Spring football offers game day experience to Husker journalists

· 3 min read

Spring football offers game day experience to Husker journalists

A member of the cheer squad flies the Nebraska flag during the Huskers' 2017 game with Rutgers University in Memorial Stadium. During the Red-White Spring Game on April 21, journalism students will get a real-world experience, working with sports media and communication professionals.
Craig Chandler | University Communication
A member of the cheer squad flies the Nebraska flag during the Huskers' 2017 game with Rutgers University in Memorial Stadium. During the Red-White Spring Game on April 21, journalism students will get a real-world experience, working with sports media and communication professionals.

Spring football is providing game day experiences for Huskers on the field and in the classroom.

While the football squad readies to take the field for the first time under the head coach Scott Frost, students in the University of Nebraska–Lincoln’s College of Journalism and Mass Communications spending the week of April 16 learning about sports media and communication.

Amy Struthers took over as interim dean of the CoJMC on Jan. 20.
Amy Struthers

“For the past five years the college has partnered with the athletic department to offer students the opportunity to observe sports communication in practice at a Big Ten event,” said Amy Struthers, interim dean of journalism and mass communications. “With the launch of our new major in sports media and communication this year, it seemed the perfect opportunity to expand on that tradition and offer our students hands-on experiences in coordination with the Huskers’ annual spring game.”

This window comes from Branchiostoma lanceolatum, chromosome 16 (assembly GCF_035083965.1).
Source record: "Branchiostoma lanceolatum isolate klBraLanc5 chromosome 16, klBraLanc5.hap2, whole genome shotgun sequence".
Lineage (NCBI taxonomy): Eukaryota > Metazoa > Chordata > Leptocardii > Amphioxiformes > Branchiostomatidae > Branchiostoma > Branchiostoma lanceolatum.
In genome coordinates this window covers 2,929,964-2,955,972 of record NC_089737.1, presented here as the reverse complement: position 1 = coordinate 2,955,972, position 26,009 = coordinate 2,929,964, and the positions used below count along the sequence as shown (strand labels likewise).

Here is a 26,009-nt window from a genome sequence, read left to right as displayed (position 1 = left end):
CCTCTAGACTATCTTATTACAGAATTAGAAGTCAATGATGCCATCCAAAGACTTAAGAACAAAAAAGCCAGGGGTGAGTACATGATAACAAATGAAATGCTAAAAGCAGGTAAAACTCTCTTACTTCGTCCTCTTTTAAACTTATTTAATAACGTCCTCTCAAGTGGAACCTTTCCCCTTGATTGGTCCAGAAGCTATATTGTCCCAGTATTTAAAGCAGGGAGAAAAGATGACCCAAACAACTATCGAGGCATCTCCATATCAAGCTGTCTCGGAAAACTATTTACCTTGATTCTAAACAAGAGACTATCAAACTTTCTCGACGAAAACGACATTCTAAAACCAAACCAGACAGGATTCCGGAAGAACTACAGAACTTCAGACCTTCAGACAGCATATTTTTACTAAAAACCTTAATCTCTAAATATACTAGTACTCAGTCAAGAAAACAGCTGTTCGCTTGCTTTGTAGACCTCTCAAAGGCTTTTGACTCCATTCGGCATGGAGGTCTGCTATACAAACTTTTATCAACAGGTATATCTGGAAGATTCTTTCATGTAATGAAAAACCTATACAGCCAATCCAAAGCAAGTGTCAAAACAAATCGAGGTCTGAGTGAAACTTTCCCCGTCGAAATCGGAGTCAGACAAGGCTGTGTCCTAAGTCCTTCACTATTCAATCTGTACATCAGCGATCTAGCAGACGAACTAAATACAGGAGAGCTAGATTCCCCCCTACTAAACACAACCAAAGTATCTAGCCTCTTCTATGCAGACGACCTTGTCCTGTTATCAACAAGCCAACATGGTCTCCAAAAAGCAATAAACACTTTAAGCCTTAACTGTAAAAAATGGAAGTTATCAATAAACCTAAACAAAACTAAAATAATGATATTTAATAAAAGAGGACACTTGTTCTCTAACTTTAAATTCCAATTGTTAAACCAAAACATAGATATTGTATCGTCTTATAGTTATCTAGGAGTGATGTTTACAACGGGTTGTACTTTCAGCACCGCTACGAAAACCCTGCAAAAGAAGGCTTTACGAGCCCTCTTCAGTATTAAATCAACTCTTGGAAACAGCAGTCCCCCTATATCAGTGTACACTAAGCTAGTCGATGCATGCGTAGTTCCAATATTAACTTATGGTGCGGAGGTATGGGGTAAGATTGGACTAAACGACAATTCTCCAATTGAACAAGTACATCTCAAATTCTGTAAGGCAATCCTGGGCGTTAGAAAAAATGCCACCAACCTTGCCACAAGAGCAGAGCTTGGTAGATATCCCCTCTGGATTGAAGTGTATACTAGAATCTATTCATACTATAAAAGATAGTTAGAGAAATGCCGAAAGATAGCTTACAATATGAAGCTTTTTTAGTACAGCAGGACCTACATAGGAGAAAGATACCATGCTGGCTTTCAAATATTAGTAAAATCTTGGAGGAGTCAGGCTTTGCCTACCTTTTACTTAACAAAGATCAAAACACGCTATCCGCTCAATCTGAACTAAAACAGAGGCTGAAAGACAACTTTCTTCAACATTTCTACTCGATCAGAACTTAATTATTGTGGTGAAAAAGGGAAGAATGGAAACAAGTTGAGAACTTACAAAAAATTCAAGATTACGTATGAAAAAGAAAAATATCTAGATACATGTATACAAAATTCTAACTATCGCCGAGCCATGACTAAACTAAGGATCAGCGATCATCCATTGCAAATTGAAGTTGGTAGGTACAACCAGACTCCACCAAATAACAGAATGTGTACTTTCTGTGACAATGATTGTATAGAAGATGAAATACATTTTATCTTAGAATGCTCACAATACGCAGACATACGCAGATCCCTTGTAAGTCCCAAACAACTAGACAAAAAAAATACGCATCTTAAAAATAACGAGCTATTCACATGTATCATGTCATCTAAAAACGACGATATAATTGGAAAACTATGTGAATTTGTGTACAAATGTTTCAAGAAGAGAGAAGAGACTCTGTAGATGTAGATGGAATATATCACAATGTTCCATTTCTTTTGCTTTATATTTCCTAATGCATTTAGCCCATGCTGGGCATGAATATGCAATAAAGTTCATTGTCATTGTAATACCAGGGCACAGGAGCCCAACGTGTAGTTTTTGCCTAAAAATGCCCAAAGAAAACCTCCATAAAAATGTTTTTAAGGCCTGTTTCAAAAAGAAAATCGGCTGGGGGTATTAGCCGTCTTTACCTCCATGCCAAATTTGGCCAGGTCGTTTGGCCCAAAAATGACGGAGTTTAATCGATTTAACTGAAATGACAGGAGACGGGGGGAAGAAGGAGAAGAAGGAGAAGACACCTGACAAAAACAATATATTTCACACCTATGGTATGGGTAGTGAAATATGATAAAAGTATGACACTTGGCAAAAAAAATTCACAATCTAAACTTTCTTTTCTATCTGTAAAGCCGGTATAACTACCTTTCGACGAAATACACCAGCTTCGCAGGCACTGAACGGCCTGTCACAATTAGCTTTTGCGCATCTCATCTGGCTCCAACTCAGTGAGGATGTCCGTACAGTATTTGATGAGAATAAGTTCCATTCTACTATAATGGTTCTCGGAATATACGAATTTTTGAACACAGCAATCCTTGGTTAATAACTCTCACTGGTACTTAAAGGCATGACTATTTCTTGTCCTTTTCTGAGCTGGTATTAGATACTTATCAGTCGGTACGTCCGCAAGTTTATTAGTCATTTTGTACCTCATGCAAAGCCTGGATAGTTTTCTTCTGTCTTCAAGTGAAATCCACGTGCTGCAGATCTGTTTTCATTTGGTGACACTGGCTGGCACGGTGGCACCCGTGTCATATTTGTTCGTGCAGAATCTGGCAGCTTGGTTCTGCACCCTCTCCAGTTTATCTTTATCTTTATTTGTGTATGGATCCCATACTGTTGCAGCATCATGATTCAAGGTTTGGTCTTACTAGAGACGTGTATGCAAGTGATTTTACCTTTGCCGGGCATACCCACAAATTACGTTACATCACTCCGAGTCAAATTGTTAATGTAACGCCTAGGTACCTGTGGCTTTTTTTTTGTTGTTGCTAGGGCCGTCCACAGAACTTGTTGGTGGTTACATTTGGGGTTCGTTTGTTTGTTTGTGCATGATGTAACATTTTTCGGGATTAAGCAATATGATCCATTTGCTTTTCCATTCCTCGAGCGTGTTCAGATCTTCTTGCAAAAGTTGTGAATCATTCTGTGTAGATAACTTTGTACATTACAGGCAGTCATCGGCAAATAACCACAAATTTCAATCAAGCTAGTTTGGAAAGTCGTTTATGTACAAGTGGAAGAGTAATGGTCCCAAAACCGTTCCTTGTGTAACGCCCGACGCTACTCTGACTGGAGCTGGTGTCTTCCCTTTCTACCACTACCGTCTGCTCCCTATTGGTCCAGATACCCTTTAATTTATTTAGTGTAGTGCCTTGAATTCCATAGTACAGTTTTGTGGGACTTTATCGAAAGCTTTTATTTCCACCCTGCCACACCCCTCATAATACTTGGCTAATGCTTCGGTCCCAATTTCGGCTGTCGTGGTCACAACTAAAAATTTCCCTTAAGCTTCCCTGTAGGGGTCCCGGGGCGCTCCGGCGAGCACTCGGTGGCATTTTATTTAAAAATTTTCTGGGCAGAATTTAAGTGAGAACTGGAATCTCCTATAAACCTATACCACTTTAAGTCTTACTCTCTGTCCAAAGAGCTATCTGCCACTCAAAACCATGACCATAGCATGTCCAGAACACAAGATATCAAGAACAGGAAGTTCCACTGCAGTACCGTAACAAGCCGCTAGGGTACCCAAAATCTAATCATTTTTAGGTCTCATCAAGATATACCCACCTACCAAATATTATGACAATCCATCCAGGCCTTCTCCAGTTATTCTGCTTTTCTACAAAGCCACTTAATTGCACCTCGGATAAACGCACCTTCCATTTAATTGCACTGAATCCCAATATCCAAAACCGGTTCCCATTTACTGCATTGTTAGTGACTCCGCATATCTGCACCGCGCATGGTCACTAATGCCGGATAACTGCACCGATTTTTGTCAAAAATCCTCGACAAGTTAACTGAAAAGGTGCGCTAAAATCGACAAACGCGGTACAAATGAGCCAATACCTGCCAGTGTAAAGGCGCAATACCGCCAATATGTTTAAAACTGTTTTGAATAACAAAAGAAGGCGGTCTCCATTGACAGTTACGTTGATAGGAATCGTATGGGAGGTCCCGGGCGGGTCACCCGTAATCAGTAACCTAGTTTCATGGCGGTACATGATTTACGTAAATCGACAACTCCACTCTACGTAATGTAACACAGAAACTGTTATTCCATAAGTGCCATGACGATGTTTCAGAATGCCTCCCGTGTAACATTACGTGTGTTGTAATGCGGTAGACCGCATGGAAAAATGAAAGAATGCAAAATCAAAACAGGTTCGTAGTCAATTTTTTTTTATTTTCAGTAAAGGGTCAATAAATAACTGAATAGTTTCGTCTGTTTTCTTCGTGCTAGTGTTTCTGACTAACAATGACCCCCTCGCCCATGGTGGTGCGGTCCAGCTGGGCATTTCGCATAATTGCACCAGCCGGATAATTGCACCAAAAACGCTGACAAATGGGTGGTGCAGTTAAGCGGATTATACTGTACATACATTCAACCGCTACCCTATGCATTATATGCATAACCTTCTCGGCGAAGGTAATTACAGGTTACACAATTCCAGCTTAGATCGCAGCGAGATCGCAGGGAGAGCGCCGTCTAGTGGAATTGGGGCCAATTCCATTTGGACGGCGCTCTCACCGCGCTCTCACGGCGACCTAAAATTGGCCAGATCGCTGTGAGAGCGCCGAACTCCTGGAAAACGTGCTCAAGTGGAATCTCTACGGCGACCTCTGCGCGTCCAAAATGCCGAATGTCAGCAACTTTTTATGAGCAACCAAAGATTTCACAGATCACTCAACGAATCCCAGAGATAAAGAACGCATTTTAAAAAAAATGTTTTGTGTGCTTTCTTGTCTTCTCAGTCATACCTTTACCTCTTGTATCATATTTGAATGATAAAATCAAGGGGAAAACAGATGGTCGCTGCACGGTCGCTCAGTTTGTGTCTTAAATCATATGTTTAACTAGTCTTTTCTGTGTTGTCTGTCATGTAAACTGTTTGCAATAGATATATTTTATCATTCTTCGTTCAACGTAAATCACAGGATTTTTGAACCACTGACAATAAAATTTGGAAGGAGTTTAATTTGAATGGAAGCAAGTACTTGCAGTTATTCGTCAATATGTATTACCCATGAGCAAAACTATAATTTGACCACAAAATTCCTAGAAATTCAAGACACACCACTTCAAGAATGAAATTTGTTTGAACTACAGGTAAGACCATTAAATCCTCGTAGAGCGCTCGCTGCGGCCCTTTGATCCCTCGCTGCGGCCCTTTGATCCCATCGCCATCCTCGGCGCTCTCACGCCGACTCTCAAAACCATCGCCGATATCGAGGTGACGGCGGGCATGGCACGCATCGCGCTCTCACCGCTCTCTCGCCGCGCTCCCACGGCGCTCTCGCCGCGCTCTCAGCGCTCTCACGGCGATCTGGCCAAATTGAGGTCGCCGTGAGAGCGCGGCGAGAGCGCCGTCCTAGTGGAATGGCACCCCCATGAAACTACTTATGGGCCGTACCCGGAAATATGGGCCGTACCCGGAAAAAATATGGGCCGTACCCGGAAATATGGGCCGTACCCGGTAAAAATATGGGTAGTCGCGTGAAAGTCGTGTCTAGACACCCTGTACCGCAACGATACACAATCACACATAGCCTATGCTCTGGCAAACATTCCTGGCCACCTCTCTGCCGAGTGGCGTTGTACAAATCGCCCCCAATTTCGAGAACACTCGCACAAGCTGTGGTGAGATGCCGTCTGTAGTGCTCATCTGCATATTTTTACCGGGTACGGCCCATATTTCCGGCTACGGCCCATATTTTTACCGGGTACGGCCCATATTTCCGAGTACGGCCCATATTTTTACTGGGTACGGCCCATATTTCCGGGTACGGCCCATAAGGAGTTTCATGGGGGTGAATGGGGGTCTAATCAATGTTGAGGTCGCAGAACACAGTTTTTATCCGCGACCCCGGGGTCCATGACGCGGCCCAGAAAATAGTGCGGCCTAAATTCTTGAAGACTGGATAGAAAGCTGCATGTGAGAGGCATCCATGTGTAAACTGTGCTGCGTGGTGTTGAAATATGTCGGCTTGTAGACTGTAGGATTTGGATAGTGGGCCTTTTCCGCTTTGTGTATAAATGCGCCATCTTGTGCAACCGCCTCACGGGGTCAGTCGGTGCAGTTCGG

During Red-White Spring Game week at Nebraska, students are able to learn and experience sports-related media duties via three avenues: a new pop-up course, “Spring Game: Sports Play-by-Play;” working behind scenes in Memorial Stadium during the game; and taking photos on the sidelines under the direction of Bruce Thorson, associate professor of news-editorial.

The pop-up course started April 14 and offers students the chance to work on their sports broadcasting skills during the game. The experience is one in a series of pop-up courses offered by the college. The classes are one-credit hour and allow students the opportunity to experiment with new skills or dig deeper into an area of interest.

The play-by-play course is taught by Jerry Renaud, professor of broadcasting.

Broadcasting interns work in Memorial Stadium during a 2013 football game in Memorial Stadium. Journalism students will get the chance to call play-by-play action, work with HuskerVision, assist media and shoot photos on the sidelines during Nebraska's spring game on April 21.

In the Spring Game Experience track, more than 40 journalism students will experience the game from Memorial Stadium’s backstage. The students will shadow sports information and HuskerVision professionals, from the signature tunnel walk to post-game press conference.

Inside the stadium, students will be stationed in the Huskers’ social media analytics lab, alongside working journalists in the Don Bryant Media Facility, and inside the HuskerVision control room.

On the field, Thorson will mentor aspiring photojournalists as they capture the scene inside a sold out Memorial Stadium. Thorson has more than 25-years experience in sports photo journalism and regularly works major sporting events for USA Today.

“In the College of Journalism and Mass Communication, we believe that in order to truly learn, students must do,” said John Shrader, assistant professor of broadcasting and sports media and communication coordinator. “Spring game week provides students the opportunity to get out of the classroom, go beyond the textbook and get on the field.”

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